Tuesday, July 19, 2011
What is Enough and What is Too Much Information (TMI)?
I'm super open. In part that's my nature. In part it's learned. In part it is achieved. I sometimes take a lot of heat for it. Some believe I tell too much, too much about myself, too much about my son...too much. Some are embarrassed by my openness, and I get judged and taken to task for it from time to time. Sometimes I hear a shocked "I cannot believe you just said that!" I often say what others are thinking but won't say. Is this good? Is it bad? Is there a written line to be crossed and I forgot to read the manual? There seems to be a line, I've just never successfully negotiated it.
The part of it that is my nature, is just open...seeing no reason not to share my truth. Perhaps that's how we are all created but we learn to dampen it through shaping, shame and fear of being real.
The part of it that is learned comes from living in the public eye. As a teen, I needed mental health services. There is stigma there. As a young, divorced mother, I began a journey in "The System"...welfare, foodstamps, WIC, state medical coverage. Later "The System" was that my son had special needs, so it was school meetings, and doctor appointments, and specialists, and testing, and mental health. Despite "The System's" legal mandate for "confidentiality", in truth, there is very little. They share information with the entire agency as part of teams, you are in meetings and appointments where you business is continually discussed and scrutinized. You can spend years in it, as I did, being inculturated that you have no privacy. To keep anything private is to be suspect and labeled as "resistive", "manipulative" or "in denial". I just learned that my life, my son's life, and all of the details were open and on display. After more than 18 years of that, it becomes habit. There are no longer any secrets and you learn to just "spill it".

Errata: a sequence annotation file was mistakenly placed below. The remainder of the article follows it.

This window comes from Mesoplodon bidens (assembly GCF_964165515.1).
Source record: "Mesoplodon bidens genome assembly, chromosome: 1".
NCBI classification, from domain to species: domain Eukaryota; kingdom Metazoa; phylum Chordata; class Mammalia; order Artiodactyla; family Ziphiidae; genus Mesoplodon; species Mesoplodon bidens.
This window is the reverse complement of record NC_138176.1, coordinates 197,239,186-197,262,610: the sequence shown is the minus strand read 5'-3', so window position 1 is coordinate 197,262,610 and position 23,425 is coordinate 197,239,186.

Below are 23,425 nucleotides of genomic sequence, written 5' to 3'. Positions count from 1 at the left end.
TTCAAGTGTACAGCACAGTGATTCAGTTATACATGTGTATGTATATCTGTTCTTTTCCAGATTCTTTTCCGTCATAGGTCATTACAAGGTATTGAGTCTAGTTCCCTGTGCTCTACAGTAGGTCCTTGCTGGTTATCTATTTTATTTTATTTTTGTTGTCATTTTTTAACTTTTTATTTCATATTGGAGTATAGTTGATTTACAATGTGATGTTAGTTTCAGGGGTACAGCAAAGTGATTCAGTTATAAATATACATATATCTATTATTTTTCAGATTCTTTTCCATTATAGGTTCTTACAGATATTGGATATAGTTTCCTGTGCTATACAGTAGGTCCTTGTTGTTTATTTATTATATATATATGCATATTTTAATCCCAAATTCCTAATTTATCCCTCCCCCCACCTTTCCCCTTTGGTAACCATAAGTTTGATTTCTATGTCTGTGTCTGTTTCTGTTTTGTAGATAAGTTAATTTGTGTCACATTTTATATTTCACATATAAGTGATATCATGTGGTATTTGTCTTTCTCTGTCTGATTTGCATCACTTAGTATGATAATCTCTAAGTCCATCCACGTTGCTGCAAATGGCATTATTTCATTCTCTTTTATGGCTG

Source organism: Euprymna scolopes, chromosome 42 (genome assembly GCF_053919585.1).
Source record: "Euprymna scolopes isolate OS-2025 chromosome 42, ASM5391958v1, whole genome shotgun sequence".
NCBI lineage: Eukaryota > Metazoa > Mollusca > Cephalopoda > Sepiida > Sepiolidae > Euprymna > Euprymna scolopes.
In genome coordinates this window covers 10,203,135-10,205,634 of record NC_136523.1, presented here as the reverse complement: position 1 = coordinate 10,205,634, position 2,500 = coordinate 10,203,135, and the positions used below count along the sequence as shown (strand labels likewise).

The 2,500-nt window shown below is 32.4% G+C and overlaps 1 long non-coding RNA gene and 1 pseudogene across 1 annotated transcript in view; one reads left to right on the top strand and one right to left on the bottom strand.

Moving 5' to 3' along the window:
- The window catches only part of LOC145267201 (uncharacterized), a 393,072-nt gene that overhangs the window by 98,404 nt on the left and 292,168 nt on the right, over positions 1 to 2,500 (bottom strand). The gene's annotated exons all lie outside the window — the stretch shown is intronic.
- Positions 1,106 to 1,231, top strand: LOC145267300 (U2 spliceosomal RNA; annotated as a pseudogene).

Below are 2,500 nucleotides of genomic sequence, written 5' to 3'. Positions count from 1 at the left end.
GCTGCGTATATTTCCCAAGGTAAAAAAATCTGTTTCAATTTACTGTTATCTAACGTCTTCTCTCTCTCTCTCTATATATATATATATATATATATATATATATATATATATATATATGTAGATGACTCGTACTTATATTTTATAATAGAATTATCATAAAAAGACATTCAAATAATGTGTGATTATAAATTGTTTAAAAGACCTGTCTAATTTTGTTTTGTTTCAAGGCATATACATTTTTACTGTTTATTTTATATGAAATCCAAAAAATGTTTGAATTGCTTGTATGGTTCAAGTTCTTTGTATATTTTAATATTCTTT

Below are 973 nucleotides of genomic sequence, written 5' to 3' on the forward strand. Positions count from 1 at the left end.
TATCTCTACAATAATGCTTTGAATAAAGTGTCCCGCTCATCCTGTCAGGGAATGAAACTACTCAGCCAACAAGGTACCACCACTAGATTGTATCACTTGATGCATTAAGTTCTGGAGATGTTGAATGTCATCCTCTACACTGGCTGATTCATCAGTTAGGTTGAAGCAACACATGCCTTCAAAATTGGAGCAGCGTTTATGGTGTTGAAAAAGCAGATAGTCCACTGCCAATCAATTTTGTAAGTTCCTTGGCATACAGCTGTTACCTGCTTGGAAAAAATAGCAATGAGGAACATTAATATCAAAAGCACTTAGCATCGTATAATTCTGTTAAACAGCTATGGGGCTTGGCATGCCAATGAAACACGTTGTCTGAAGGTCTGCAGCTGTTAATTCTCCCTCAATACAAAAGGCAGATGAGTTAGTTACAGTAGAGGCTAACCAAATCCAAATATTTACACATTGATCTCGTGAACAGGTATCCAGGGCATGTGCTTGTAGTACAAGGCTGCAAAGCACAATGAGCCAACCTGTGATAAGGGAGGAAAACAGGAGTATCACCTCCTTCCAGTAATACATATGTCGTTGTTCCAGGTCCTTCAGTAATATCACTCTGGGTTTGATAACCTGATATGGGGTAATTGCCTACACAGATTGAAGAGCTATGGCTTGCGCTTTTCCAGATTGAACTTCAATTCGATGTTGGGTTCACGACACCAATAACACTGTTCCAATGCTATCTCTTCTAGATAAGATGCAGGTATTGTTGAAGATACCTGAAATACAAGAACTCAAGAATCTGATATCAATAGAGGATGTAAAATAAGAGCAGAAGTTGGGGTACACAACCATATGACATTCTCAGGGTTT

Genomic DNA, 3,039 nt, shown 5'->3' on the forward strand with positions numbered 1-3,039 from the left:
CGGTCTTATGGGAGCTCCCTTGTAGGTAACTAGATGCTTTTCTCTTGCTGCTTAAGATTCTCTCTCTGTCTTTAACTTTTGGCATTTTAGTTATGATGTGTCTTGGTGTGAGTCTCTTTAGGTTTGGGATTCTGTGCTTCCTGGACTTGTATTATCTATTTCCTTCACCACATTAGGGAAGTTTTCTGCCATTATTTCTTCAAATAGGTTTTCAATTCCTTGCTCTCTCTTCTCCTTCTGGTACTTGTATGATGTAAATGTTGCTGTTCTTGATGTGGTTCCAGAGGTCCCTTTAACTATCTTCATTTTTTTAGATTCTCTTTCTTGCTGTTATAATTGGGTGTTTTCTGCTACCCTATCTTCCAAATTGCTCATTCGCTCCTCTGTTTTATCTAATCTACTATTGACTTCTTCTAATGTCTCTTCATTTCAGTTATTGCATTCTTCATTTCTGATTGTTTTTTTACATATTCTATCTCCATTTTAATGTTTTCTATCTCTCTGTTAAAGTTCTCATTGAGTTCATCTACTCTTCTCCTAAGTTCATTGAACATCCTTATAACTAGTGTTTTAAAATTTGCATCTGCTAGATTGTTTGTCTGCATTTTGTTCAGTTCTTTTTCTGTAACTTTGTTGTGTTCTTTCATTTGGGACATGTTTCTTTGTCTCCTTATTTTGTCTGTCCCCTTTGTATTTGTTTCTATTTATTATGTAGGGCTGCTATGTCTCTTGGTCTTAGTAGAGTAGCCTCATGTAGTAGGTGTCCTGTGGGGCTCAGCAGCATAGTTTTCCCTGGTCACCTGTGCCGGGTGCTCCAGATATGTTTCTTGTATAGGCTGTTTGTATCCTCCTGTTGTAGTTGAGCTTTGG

The part of it that is achieved is that which I have made a concentrated effort to become. I fight against my upbringing. I was raised with a multi-generational legacy that valued appearances over content. As long as you smiled, were quiet, were polite, were clean, and fit into a specified parameter of physical and fashion appearance, that was far better than anything that might be going on inside yourself, or your family. What the world sees, was of utmost important. "Dirty Laundry" (translated to anything not deemed perfect), simply wasn't done.
I want to develop spiritually. I want to live authentically and honestly. I've a panache for recognizing bullshit. It's either a gift or a curse. I groan both outwardly and inwardly when I read a Christmas letter so full of syrup and family happiness, when I know that the family is falling apart. I learn most by those people whose problems are openly shared in the spirit of honesty (vs just attention and sympathy seeking). To pretend all is well, when you are struggling serves nobody. Or so I think. We learn from each other. When we let our masks down and show who we truly are, what frightens us, what we are coping with, and what we need support with, we become real...human. In becoming real, it's my theory that we allow others to see they are not alone, and that they too can reach out. I hate hypocrisy. I hate lies.
What's the difference between being private and keeping a secret...or lying? I know this line differs for everyone. Do we need to just allow people to be where they are instead of trying to always place them where WE are most comfortable? Do we need to recognize that the "line" of what is good to share and what is not good to share is different for each person, and that we sometimes make mistakes in sharing too much or too little, and just let it be? Or is there a clean line. A place we can all learn to agree is a spot not to be crossed or exceeded? I don't know. I just know that at times, I feel weary of the scrutiny that never seems to go away. If I had a nickel for every time I've had my hands slapped for my openness (or share-too-muchness), I could afford to pay someone to find the lines and mark them for me. It's funny how my openness, and the cost of it, has contributed to my hermit nature. If you don't know where the lines are and it hurts to cross them, it's easier not to bother.
Do you know where the line is? Tell me.